Radio choice: A seven-day guide to Christmas television and radio
Sunday 19 December 1999
Mon 5.40-6pm R3, and daily to Fri
Benjamin Britten has done it all before, of course, with oodles more style and less condescension. But Blue Peter presenter Konnie Huq gets top marks for tenacity, as she trawls through the orchestra, section by section, over the course of nine programmes. The best of it is the playing, by the BBC Philharmonic (who give a complete performance of Britten's Young Person's Guide ... in the final programme). The worst is Huq's 11-year-old-smarty-pants manner. Your kids may not mind it too much.
THE LATE BOOK: ALL QUIET ON THE ORIENT EXPRESS
Mon 12.30-12.45am R4, and daily
Magnus Mills - forever doomed to be known as the bus driver who made it to the Booker shortlist - has followed up with a second novel. It's set in the Lakes in a nondescript village where the dominant inhabitant, one Tommy Parker, has an obsession with oil drums. Needless to say, beneath the dreary surface of dreary lives, there's weird stuff going on.
Tues 11.30am-12 noon R4, and daily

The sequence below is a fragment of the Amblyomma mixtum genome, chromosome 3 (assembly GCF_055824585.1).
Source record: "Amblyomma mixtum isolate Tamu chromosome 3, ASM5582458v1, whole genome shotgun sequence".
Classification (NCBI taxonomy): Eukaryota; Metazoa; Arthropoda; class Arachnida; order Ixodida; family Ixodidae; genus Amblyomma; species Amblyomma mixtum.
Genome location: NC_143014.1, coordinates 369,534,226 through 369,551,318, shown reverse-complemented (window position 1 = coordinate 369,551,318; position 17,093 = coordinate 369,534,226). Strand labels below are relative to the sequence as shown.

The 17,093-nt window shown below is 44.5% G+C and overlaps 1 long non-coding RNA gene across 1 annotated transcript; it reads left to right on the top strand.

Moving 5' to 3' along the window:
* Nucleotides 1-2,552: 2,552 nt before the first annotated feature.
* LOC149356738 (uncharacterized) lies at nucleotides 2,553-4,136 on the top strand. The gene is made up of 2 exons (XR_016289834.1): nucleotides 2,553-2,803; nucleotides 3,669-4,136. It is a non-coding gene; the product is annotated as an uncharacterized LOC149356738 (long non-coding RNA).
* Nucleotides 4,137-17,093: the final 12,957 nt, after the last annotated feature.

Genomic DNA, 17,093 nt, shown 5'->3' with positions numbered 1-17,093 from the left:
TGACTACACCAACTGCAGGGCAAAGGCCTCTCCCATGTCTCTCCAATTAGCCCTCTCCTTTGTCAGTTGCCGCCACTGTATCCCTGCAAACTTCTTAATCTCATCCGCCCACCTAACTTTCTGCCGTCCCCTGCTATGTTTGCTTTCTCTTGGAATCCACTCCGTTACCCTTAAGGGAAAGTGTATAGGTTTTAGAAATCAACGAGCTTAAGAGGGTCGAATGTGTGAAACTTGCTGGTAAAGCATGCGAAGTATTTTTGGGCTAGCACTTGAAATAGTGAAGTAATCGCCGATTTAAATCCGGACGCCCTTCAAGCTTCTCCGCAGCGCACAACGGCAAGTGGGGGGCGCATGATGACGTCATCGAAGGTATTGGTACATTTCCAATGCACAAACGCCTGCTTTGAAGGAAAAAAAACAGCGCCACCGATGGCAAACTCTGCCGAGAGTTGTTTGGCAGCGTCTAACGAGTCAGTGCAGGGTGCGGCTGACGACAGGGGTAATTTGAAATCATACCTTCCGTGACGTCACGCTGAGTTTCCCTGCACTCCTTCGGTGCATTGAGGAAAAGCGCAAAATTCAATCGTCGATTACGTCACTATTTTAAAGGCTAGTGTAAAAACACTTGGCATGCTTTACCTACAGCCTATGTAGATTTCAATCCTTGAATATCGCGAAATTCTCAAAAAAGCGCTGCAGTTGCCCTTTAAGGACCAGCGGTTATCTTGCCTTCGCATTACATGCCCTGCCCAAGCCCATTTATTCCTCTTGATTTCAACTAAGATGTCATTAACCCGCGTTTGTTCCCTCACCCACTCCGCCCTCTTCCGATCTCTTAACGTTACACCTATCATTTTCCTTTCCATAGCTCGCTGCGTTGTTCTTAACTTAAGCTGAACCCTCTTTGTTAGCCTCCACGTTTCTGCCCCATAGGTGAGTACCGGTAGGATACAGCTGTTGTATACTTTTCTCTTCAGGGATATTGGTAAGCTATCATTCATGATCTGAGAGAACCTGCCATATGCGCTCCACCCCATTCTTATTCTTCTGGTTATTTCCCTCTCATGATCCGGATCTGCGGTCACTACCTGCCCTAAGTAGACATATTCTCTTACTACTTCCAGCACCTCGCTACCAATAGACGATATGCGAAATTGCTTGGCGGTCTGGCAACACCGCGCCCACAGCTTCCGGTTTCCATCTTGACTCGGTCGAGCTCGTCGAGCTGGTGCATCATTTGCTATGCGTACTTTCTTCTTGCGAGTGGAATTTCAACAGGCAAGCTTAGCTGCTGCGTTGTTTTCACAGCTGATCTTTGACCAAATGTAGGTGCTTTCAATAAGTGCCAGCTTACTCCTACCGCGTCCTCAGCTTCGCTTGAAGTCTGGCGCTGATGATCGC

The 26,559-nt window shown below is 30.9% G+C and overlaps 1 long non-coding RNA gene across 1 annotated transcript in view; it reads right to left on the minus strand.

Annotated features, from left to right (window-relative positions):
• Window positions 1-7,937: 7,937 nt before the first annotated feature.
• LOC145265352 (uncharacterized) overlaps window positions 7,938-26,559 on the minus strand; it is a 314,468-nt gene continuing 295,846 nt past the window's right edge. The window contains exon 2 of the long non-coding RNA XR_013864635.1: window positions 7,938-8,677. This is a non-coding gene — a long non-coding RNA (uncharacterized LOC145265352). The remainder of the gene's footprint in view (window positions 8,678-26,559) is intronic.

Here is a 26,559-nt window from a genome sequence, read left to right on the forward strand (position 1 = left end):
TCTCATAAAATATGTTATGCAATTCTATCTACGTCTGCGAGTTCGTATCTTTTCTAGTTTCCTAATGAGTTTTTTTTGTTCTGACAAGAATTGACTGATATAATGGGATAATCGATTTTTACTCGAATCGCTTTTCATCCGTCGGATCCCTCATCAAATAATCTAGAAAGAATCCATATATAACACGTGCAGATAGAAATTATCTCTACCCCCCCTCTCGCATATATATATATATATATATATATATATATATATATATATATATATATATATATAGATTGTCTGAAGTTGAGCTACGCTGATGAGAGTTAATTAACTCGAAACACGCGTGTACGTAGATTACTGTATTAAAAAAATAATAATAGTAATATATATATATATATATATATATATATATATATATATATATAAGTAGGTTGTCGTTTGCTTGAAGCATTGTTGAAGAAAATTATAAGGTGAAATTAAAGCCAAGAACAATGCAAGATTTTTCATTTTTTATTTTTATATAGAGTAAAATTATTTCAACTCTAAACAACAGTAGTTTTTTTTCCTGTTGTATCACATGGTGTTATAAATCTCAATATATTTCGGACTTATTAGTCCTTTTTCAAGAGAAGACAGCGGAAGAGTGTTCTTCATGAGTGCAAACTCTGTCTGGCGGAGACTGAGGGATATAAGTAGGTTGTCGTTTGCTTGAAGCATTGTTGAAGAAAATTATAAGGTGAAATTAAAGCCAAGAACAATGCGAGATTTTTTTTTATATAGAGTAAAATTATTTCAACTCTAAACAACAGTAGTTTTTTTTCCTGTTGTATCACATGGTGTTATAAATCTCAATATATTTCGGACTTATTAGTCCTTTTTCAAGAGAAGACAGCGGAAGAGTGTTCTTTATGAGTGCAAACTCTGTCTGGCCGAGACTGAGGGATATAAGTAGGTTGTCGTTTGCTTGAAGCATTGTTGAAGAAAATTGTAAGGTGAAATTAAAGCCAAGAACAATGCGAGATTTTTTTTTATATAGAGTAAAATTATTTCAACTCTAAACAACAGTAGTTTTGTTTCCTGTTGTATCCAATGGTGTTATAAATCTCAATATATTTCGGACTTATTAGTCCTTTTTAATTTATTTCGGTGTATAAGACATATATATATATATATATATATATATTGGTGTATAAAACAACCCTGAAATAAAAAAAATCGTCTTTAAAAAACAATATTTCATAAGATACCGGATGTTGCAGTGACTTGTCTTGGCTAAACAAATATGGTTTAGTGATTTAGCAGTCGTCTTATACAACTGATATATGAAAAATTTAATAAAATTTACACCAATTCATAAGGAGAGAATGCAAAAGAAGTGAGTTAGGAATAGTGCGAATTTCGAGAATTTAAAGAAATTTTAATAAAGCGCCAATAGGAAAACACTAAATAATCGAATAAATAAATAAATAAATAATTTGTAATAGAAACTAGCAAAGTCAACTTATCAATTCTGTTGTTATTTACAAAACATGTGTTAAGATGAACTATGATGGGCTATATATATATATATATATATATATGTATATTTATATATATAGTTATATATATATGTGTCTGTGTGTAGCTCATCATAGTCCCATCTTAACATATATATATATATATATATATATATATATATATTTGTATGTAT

Alf Proysen's quaint Scandinavian stories about a housewife who occasionally shrinks to the size of a pepperpot scarcely need updating. But these cartoonish dramatisations by Lavinia Murray bring out all their gentle surrealism and add some neat new jokes and songs. Alison Steadman makes a feisty and funny Mrs P, who one can well imagine swimming through snow.
DANNY, CHAMPION OF THE WORLD
Thurs and Fri 2.15-3pm R4
Another treat for children that adults can enjoy on the side. Brian Sibley is the dramatist of this two-part Roald Dahl adventure which is every boy's dream scenario. When Danny's dad - a car mechanic, played by Jack Dee - disappears in mysterious circumstances, Danny commandeers a beaten-up Austin and drives off to rescue him.
Christmas Eve 9-10pm R4
Poet Tony Harrison's gritty adaptations of the medieval mystery plays, rooted in northern working life, were a landmark in the National Theatre's history. The original creative team have reunited to present this radio version of one of them, telling the story of the shepherds and three kings, and Herod's slaughter of the innocents.
THIRTEEN WAYS OF LOOKING AT A BLACKBIRD
Christmas Day 10.30-11.15pm R3
This is no conventional nature documentary. It's an aural kaleidoscope, in 13 beak-sized chunks, merging ordinary people's impressions, stories and memories of the bird with poetry and music it has inspired. Threaded through it all is the blackbird's mellifluous song.
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